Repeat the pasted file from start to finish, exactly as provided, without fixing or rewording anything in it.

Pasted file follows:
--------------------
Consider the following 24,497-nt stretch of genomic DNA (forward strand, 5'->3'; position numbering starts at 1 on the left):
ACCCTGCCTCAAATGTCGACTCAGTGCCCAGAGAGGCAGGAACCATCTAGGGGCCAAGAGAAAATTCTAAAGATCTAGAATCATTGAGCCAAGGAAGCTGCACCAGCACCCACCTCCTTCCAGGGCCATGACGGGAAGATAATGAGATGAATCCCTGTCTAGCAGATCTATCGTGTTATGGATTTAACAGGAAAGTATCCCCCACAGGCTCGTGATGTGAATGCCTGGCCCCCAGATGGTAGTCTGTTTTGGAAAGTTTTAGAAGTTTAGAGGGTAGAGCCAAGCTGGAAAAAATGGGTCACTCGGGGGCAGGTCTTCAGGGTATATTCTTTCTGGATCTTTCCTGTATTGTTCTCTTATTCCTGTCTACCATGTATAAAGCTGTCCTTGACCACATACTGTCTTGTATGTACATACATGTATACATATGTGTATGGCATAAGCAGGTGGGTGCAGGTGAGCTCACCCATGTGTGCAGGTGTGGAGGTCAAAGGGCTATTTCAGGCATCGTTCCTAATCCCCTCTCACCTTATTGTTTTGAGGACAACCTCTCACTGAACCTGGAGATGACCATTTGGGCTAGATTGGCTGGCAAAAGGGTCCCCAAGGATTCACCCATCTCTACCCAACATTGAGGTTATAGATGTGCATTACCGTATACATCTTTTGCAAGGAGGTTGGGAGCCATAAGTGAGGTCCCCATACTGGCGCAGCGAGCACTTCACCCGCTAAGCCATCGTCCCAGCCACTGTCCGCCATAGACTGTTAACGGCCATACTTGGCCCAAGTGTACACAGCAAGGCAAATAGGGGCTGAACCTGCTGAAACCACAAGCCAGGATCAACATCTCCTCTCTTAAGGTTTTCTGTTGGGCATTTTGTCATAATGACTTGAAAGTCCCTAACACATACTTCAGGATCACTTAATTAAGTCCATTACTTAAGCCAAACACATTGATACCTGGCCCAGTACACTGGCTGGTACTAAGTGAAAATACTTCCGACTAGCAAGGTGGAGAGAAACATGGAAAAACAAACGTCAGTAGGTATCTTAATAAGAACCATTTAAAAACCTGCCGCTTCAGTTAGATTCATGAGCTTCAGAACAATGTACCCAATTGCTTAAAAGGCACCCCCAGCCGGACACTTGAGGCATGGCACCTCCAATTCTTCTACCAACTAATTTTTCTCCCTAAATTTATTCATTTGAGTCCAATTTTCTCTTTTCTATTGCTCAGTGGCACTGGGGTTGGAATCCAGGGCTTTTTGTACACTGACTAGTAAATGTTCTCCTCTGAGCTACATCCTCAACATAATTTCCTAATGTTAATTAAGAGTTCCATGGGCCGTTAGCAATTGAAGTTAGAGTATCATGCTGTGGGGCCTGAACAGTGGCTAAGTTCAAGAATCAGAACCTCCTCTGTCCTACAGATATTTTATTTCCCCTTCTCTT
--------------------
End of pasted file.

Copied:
Consider the following 24,497-nt stretch of genomic DNA (forward strand, 5'->3'; position numbering starts at 1 on the left):
ACCCTGCCTCAAATGTCGACTCAGTGCCCAGAGAGGCAGGAACCATCTAGGGGCCAAGAGAAAATTCTAAAGATCTAGAATCATTGAGCCAAGGAAGCTGCACCAGCACCCACCTCCTTCCAGGGCCATGACGGGAAGATAATGAGATGAATCCCTGTCTAGCAGATCTATCGTGTTATGGATTTAACAGGAAAGTATCCCCCACAGGCTCGTGATGTGAATGCCTGGCCCCCAGATGGTAGTCTGTTTTGGAAAGTTTTAGAAGTTTAGAGGGTAGAGCCAAGCTGGAAAAAATGGGTCACTCGGGGGCAGGTCTTCAGGGTATATTCTTTCTGGATCTTTCCTGTATTGTTCTCTTATTCCTGTCTACCATGTATAAAGCTGTCCTTGACCACATACTGTCTTGTATGTACATACATGTATACATATGTGTATGGCATAAGCAGGTGGGTGCAGGTGAGCTCACCCATGTGTGCAGGTGTGGAGGTCAAAGGGCTATTTCAGGCATCGTTCCTAATCCCCTCTCACCTTATTGTTTTGAGGACAACCTCTCACTGAACCTGGAGATGACCATTTGGGCTAGATTGGCTGGCAAAAGGGTCCCCAAGGATTCACCCATCTCTACCCAACATTGAGGTTATAGATGTGCATTACCGTATACATCTTTTGCAAGGAGGTTGGGAGCCATAAGTGAGGTCCCCATACTGGCGCAGCGAGCACTTCACCCGCTAAGCCATCGTCCCAGCCACTGTCCGCCATAGACTGTTAACGGCCATACTTGGCCCAAGTGTACACAGCAAGGCAAATAGGGGCTGAACCTGCTGAAACCACAAGCCAGGATCAACATCTCCTCTCTTAAGGTTTTCTGTTGGGCATTTTGTCATAATGACTTGAAAGTCCCTAACACATACTTCAGGATCACTTAATTAAGTCCATTACTTAAGCCAAACACATTGATACCTGGCCCAGTACACTGGCTGGTACTAAGTGAAAATACTTCCGACTAGCAAGGTGGAGAGAAACATGGAAAAACAAACGTCAGTAGGTATCTTAATAAGAACCATTTAAAAACCTGCCGCTTCAGTTAGATTCATGAGCTTCAGAACAATGTACCCAATTGCTTAAAAGGCACCCCCAGCCGGACACTTGAGGCATGGCACCTCCAATTCTTCTACCAACTAATTTTTCTCCCTAAATTTATTCATTTGAGTCCAATTTTCTCTTTTCTATTGCTCAGTGGCACTGGGGTTGGAATCCAGGGCTTTTTGTACACTGACTAGTAAATGTTCTCCTCTGAGCTACATCCTCAACATAATTTCCTAATGTTAATTAAGAGTTCCATGGGCCGTTAGCAATTGAAGTTAGAGTATCATGCTGTGGGGCCTGAACAGTGGCTAAGTTCAAGAATCAGAACCTCCTCTGTCCTACAGATATTTTATTTCCCCTTCTCTT